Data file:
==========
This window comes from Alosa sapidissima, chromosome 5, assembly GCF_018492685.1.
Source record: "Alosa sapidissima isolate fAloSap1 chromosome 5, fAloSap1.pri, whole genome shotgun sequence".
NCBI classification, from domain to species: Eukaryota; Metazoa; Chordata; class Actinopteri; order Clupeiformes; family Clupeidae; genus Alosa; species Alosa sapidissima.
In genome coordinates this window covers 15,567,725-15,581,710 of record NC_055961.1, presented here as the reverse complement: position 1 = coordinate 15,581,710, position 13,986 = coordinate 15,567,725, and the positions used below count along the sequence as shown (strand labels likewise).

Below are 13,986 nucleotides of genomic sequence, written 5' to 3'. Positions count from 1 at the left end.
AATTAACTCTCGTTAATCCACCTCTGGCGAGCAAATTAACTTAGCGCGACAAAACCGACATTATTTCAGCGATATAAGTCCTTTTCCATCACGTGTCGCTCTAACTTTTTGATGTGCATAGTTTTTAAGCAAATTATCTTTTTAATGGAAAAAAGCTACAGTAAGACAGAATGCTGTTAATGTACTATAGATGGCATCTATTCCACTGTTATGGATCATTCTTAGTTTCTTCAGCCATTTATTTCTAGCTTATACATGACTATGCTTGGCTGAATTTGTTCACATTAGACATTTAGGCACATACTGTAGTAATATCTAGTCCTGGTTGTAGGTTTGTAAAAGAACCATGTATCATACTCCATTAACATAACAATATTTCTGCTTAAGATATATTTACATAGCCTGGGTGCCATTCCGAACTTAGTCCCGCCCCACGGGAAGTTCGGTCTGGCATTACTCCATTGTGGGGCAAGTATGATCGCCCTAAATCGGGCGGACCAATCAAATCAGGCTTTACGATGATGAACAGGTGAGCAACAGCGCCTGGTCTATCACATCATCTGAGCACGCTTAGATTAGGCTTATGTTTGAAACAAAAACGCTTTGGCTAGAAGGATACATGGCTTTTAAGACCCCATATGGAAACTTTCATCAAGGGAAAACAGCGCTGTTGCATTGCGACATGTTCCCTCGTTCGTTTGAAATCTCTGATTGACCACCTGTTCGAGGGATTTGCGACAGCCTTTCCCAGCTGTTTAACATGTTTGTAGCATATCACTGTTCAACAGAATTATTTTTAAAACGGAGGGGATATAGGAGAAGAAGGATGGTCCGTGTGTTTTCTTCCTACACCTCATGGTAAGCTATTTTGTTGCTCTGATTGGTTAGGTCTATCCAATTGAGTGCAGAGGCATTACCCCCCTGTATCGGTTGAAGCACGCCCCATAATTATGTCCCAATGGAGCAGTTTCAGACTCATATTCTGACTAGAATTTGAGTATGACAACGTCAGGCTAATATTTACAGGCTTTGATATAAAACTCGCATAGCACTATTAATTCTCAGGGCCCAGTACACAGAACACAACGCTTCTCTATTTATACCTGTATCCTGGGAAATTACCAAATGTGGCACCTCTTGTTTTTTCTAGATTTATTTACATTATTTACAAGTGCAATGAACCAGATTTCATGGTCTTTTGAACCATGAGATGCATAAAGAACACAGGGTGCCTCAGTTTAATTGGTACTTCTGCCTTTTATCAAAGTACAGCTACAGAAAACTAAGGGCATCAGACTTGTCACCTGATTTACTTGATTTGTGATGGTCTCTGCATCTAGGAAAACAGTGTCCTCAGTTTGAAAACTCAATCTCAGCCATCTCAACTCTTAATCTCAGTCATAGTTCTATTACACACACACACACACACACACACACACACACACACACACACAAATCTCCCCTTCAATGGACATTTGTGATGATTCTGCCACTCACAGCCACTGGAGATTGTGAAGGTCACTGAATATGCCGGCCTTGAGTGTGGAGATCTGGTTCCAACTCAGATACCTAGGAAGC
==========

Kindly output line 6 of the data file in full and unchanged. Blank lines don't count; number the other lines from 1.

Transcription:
AATTAACTCTCGTTAATCCACCTCTGGCGAGCAAATTAACTTAGCGCGACAAAACCGACATTATTTCAGCGATATAAGTCCTTTTCCATCACGTGTCGCTCTAACTTTTTGATGTGCATAGTTTTTAAGCAAATTATCTTTTTAATGGAAAAAAGCTACAGTAAGACAGAATGCTGTTAATGTACTATAGATGGCATCTATTCCACTGTTATGGATCATTCTTAGTTTCTTCAGCCATTTATTTCTAGCTTATACATGACTATGCTTGGCTGAATTTGTTCACATTAGACATTTAGGCACATACTGTAGTAATATCTAGTCCTGGTTGTAGGTTTGTAAAAGAACCATGTATCATACTCCATTAACATAACAATATTTCTGCTTAAGATATATTTACATAGCCTGGGTGCCATTCCGAACTTAGTCCCGCCCCACGGGAAGTTCGGTCTGGCATTACTCCATTGTGGGGCAAGTATGATCGCCCTAAATCGGGCGGACCAATCAAATCAGGCTTTACGATGATGAACAGGTGAGCAACAGCGCCTGGTCTATCACATCATCTGAGCACGCTTAGATTAGGCTTATGTTTGAAACAAAAACGCTTTGGCTAGAAGGATACATGGCTTTTAAGACCCCATATGGAAACTTTCATCAAGGGAAAACAGCGCTGTTGCATTGCGACATGTTCCCTCGTTCGTTTGAAATCTCTGATTGACCACCTGTTCGAGGGATTTGCGACAGCCTTTCCCAGCTGTTTAACATGTTTGTAGCATATCACTGTTCAACAGAATTATTTTTAAAACGGAGGGGATATAGGAGAAGAAGGATGGTCCGTGTGTTTTCTTCCTACACCTCATGGTAAGCTATTTTGTTGCTCTGATTGGTTAGGTCTATCCAATTGAGTGCAGAGGCATTACCCCCCTGTATCGGTTGAAGCACGCCCCATAATTATGTCCCAATGGAGCAGTTTCAGACTCATATTCTGACTAGAATTTGAGTATGACAACGTCAGGCTAATATTTACAGGCTTTGATATAAAACTCGCATAGCACTATTAATTCTCAGGGCCCAGTACACAGAACACAACGCTTCTCTATTTATACCTGTATCCTGGGAAATTACCAAATGTGGCACCTCTTGTTTTTTCTAGATTTATTTACATTATTTACAAGTGCAATGAACCAGATTTCATGGTCTTTTGAACCATGAGATGCATAAAGAACACAGGGTGCCTCAGTTTAATTGGTACTTCTGCCTTTTATCAAAGTACAGCTACAGAAAACTAAGGGCATCAGACTTGTCACCTGATTTACTTGATTTGTGATGGTCTCTGCATCTAGGAAAACAGTGTCCTCAGTTTGAAAACTCAATCTCAGCCATCTCAACTCTTAATCTCAGTCATAGTTCTATTACACACACACACACACACACACACACACACACACACACACACAAATCTCCCCTTCAATGGACATTTGTGATGATTCTGCCACTCACAGCCACTGGAGATTGTGAAGGTCACTGAATATGCCGGCCTTGAGTGTGGAGATCTGGTTCCAACTCAGATACCTAGGAAGC